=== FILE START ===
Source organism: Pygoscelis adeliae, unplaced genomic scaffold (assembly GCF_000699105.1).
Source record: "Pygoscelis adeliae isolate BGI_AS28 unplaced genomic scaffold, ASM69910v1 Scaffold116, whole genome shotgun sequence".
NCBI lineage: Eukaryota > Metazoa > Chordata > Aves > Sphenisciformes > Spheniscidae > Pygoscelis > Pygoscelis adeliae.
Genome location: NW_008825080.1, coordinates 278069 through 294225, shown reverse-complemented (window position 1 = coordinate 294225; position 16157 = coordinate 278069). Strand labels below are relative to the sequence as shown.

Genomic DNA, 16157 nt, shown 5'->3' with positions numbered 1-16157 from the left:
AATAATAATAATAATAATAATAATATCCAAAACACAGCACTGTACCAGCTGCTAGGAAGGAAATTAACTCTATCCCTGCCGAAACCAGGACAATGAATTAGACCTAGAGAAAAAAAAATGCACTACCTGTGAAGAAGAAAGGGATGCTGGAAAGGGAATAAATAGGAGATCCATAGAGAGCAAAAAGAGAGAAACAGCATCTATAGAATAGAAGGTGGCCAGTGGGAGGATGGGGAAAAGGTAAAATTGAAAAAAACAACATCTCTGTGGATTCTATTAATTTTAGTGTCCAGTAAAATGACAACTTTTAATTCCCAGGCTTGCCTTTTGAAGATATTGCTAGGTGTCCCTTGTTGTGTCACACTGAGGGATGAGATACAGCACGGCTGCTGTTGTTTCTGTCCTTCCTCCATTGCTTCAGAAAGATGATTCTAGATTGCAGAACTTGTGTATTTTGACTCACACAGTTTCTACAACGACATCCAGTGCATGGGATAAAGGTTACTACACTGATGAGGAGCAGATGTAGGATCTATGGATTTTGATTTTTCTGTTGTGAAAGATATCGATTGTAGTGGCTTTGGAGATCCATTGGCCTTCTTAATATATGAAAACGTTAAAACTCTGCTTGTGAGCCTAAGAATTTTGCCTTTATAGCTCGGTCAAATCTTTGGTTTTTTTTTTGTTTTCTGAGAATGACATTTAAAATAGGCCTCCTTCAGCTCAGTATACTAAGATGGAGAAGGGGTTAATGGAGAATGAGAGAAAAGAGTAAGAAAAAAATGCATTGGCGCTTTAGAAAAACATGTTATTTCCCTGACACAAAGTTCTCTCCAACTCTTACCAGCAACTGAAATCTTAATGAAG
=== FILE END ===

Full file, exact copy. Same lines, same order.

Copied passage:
Source organism: Pygoscelis adeliae, unplaced genomic scaffold (assembly GCF_000699105.1).
Source record: "Pygoscelis adeliae isolate BGI_AS28 unplaced genomic scaffold, ASM69910v1 Scaffold116, whole genome shotgun sequence".
NCBI lineage: Eukaryota > Metazoa > Chordata > Aves > Sphenisciformes > Spheniscidae > Pygoscelis > Pygoscelis adeliae.
Genome location: NW_008825080.1, coordinates 278069 through 294225, shown reverse-complemented (window position 1 = coordinate 294225; position 16157 = coordinate 278069). Strand labels below are relative to the sequence as shown.

Genomic DNA, 16157 nt, shown 5'->3' with positions numbered 1-16157 from the left:
AATAATAATAATAATAATAATAATATCCAAAACACAGCACTGTACCAGCTGCTAGGAAGGAAATTAACTCTATCCCTGCCGAAACCAGGACAATGAATTAGACCTAGAGAAAAAAAAATGCACTACCTGTGAAGAAGAAAGGGATGCTGGAAAGGGAATAAATAGGAGATCCATAGAGAGCAAAAAGAGAGAAACAGCATCTATAGAATAGAAGGTGGCCAGTGGGAGGATGGGGAAAAGGTAAAATTGAAAAAAACAACATCTCTGTGGATTCTATTAATTTTAGTGTCCAGTAAAATGACAACTTTTAATTCCCAGGCTTGCCTTTTGAAGATATTGCTAGGTGTCCCTTGTTGTGTCACACTGAGGGATGAGATACAGCACGGCTGCTGTTGTTTCTGTCCTTCCTCCATTGCTTCAGAAAGATGATTCTAGATTGCAGAACTTGTGTATTTTGACTCACACAGTTTCTACAACGACATCCAGTGCATGGGATAAAGGTTACTACACTGATGAGGAGCAGATGTAGGATCTATGGATTTTGATTTTTCTGTTGTGAAAGATATCGATTGTAGTGGCTTTGGAGATCCATTGGCCTTCTTAATATATGAAAACGTTAAAACTCTGCTTGTGAGCCTAAGAATTTTGCCTTTATAGCTCGGTCAAATCTTTGGTTTTTTTTTTGTTTTCTGAGAATGACATTTAAAATAGGCCTCCTTCAGCTCAGTATACTAAGATGGAGAAGGGGTTAATGGAGAATGAGAGAAAAGAGTAAGAAAAAAATGCATTGGCGCTTTAGAAAAACATGTTATTTCCCTGACACAAAGTTCTCTCCAACTCTTACCAGCAACTGAAATCTTAATGAAG